As the nation inches closer to a war with Iraq, the city manager of Rancho Palos Verdes learned a valuable lesson Thursday morning: Don't say 'No' to the U.S. Marine Corps.
Last week, City Manager Les Evans turned down a request by the Marines to conduct night exercises in June at the site of the old Marineland theme park. In the past, helicopters and explosions that are part of the exercises had awakened residents in the affluent community and prompted angry phone calls to police.
So, when the Marine Corps asked for permission to conduct the exercises this year, Evans said no. "That was my opening negotiation," he said. "Obviously, I didn't expect it to turn out this way."
Word of his decision spread through town, and by the time Evans arrived at work a little past 7 a.m. Thursday, the local citizenry was quick to express its concern about the perceived lack of patriotism.
"Right now, public opinion is running 6 to 1 against me that I should cut my throat," Evans said.
Evans is a veteran of the Navy Seabees who served in Vietnam. It didn't matter. In his first minutes at work, he received six phone calls from angry residents and two more calls from members of the City Council.
"I was upset," said Councilman John McTaggart. "I know there are people who are annoyed by the noise and don't like it, but if it is a matter of improving skills for our servicemen, I certainly support" the exercises.
McTaggart said many of the complaints about the Marines were from residents whose pets were bothered by the noise.
Evans said his point was to create a better public awareness campaign to inform jittery residents that the exercises were the U.S. Marines and not a terrorist attack.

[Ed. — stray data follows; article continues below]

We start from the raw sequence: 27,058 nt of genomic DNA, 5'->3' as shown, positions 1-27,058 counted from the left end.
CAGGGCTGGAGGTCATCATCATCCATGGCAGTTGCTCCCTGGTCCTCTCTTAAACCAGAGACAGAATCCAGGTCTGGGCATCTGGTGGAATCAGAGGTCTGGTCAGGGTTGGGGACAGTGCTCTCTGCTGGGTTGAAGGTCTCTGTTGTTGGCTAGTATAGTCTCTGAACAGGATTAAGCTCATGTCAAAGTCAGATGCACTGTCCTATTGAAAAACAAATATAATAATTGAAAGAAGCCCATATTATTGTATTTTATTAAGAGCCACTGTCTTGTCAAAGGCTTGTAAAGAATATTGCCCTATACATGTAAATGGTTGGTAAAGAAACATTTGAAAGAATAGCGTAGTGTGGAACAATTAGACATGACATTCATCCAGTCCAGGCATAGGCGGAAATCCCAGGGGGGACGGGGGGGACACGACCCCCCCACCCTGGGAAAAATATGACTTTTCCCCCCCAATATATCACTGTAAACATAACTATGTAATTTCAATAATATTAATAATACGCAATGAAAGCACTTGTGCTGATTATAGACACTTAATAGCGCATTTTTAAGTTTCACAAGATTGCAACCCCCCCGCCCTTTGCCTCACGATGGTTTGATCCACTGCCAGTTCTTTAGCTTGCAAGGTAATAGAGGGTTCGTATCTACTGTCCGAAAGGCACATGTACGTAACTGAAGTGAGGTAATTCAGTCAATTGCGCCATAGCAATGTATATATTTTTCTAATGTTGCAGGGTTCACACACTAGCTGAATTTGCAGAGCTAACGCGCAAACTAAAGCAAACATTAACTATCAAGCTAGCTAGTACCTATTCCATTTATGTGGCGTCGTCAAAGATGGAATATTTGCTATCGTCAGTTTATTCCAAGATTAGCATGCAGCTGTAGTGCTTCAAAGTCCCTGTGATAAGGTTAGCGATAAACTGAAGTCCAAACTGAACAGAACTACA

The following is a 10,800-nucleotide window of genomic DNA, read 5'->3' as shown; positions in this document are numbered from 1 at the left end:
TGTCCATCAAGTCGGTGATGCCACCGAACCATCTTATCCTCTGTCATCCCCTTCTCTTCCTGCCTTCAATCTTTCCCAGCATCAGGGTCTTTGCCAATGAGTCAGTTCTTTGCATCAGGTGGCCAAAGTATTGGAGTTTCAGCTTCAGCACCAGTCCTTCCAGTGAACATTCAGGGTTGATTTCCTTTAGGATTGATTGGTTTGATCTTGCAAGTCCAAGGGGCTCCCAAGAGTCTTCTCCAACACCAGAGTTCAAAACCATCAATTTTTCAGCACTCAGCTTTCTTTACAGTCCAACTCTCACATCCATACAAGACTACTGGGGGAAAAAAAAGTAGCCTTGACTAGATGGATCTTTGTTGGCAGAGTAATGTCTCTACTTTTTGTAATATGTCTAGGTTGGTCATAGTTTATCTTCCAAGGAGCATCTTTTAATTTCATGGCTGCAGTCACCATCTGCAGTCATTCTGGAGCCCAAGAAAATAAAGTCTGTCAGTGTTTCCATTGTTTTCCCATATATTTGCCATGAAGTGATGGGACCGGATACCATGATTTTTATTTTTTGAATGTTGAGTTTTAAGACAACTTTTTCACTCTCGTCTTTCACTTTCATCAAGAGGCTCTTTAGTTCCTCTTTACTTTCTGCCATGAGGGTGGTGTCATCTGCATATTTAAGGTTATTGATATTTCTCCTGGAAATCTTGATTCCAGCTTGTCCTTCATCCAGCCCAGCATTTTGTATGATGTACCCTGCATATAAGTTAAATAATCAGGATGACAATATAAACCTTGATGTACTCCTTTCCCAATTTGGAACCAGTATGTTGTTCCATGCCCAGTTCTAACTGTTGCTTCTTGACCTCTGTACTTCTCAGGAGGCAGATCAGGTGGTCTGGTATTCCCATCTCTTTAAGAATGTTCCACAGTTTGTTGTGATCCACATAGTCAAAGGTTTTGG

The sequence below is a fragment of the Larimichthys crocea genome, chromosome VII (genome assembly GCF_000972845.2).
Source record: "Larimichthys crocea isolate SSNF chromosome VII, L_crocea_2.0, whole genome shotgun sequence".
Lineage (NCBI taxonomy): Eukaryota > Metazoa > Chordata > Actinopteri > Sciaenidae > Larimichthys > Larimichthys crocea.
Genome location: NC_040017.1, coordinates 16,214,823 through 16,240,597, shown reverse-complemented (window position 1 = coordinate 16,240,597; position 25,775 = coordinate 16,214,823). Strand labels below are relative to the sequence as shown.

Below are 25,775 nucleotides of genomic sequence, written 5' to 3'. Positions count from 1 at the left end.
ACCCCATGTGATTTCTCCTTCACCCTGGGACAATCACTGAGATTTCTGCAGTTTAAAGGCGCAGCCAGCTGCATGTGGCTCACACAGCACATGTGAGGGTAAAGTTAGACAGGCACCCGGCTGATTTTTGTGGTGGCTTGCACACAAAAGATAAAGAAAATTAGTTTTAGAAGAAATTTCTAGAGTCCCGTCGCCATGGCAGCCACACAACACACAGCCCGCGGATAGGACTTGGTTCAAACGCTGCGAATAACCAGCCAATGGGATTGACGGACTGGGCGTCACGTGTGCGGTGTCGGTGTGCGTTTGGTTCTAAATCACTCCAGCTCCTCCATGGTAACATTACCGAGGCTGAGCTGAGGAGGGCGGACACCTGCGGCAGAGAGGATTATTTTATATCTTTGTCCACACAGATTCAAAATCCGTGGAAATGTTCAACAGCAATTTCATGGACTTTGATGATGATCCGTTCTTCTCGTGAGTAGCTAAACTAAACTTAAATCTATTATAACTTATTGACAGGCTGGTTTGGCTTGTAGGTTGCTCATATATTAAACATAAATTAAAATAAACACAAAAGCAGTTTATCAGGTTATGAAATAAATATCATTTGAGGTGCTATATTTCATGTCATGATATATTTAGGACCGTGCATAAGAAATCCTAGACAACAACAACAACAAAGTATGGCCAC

"I imagine by now he's probably heard from a few other council members who have yelled at him," said Rancho Palos Verdes Mayor Douglas Stern. "But I think the way he was handling it was appropriate. We need to let the public know what's going on. They're on pins and needles with the terrorist alerts going up and down."
Marineland, once a top tourist attraction, closed in 1987. Since then, the old theme park has become a filming location and is used as a training ground for police agencies. A 450-room hotel has been proposed for the site and is awaiting approval from the Coastal Commission.
Marines from Camp Pendleton have used the 100-acre site since the early 1990s because they can approach it by land, sea or sky. Marineland is usually a make-believe city or country in the exercises. A small number of troops -- usually fewer than 100 -- "invade" the park and recover either a person or valuable object, said Col. Pat O'Donogue.
"We'll have some troops approach Marineland by small rubber boat and then we'll have some troops out there looking for them to make sure their military field skills are up to par," O'Donogue said.
Breaching charges are used to blow open entranceways to Marineland during the exercise, and flash-bang grenades and paintball rounds are used to subdue "the enemy." After accomplishing their mission, troops are picked up by helicopter.
"We take our civic responsibility seriously," O'Donogue said. "When we've done this in the past, we've gotten noise complaints that you can count on one hand. But a couple of people have been very adamant about it. Duly noted."
Both O'Donogue and Evans are confident that an agreement can be worked out and that the Marines will again storm the beaches at Marineland this summer.
Evans, who served two tours in Vietnam, joked that "I'm thinking of going home and putting on my uniform" for the rest of the day.